Migraine Brain

  • Published10 Jun 2014
  • Reviewed22 Jan 2015
  • Source BrainFacts/SfN

A migraine is not a run-of-the-mill headache. Pain-sensing neurons, called nociceptors, around the brain’s blood vessels appear to play a key role. Rhode Island School of Design student Peyton North created this video with Phoebe Draper and Jeff Wu to illustrate what happens in the brain when a migraine occurs. While neuroscientists are still studying this process, they think that migraines result from an overly sensitive pain pathway from these nociceptors. This video was submitted for the 2014 Brain Awareness Video Contest.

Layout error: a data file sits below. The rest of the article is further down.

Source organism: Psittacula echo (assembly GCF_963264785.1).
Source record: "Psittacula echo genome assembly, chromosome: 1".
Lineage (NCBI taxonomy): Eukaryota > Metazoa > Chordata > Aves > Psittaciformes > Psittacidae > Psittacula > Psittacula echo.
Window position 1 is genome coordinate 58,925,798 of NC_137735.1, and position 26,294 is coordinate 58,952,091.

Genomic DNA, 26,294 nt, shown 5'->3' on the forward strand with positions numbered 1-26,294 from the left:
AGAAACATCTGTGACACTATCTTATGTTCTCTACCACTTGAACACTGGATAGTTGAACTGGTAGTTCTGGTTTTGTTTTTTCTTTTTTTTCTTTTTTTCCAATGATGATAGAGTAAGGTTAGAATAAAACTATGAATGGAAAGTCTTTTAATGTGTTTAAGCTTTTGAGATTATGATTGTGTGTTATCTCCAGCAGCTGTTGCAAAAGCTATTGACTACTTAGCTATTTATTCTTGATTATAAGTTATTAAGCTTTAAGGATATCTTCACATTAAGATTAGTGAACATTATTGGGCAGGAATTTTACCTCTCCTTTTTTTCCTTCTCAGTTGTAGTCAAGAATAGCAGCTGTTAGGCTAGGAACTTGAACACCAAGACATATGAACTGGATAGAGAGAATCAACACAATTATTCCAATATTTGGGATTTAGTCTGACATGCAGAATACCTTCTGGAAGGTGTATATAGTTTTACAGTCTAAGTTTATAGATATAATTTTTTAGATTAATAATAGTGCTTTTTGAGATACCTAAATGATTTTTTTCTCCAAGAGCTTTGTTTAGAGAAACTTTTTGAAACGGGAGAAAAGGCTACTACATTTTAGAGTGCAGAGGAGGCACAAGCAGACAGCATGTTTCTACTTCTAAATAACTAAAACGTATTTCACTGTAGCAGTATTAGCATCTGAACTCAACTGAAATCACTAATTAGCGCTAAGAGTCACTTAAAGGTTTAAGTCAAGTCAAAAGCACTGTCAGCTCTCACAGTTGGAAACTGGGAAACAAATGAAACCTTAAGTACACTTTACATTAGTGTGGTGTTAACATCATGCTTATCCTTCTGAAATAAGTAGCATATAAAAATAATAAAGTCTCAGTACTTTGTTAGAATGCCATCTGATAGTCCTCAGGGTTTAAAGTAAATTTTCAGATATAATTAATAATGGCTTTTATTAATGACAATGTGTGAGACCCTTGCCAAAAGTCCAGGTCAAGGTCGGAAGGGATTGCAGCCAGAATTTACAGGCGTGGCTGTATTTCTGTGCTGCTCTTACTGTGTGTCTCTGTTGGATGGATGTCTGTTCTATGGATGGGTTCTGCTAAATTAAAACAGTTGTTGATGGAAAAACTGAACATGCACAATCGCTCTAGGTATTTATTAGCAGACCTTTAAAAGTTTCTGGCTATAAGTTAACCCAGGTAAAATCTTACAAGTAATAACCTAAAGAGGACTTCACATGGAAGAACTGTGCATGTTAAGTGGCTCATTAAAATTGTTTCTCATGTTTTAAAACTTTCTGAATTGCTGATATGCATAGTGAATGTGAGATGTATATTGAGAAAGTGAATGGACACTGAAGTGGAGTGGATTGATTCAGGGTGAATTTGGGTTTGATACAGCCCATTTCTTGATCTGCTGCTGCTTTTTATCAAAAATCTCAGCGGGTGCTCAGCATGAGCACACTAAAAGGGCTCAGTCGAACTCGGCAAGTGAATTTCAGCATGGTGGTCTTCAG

Migraines are much more than just headaches. A migraine is preceded by strange sensations and peculiar brain activity. The extreme pain that ensues is a result of activation of receptors and blood vessels outside the brain feeding into an overly sensitive pain pathway within the brain. Let’s look at these aspects in greater detail. It is generally accepted that changes in the blood flow to vessels surrounding the brain are associated with migraine pain. The walls of blood vessels are lined with sensory neurons called nociceptors. When blood flow in the head changes, these nociceptors are activated and send an electrical message to the brain that is interpreted as pain. But changes in blood flow happen all the time and don’t always lead to a migraine. There has to be more to the story. Recent theories propose that the trigemino-vascular pain pathway - brain wiring that connects blood vessels to the part of the brain that processes pain - is the major player. In migrainers, this pathway is overly sensitized, so stimuli like stress, exercising, and certain foods that don’t usually trigger pain activate the pain pathway. There are other migraine symptoms, known as auras, that seem to have nothing to do with the pain pathway. Often, migraines report one part of their vision becoming blurry - the blurriness slowly spreading to more distant parts of their visual field. The timing of this visual disturbance perfectly matches that of a well-characterized electrical disturbance called cortical spreading depression. This abnormal wave of electrical activity marches across the brain at about five millimeters per minute. When it invades the occipital lobe, it affects vision. If it marches over the parietal lobe, it affects sense of touch and illicits a tingling sensation. Beyond pain and aura, migraine symptoms are numerous and vary among sufferers. It is difficult for researchers to pin down a unifying explanation. Strings of commonality have allowed us to piece together what we do know. That nociceptors and blood vessels outside the brain are part of the story and sensitization of pain pathways may be the condition that predisposes people to migraines. However, scientists are still searching for answers as to why some people are wracked with migraines daily while others may never experience one.

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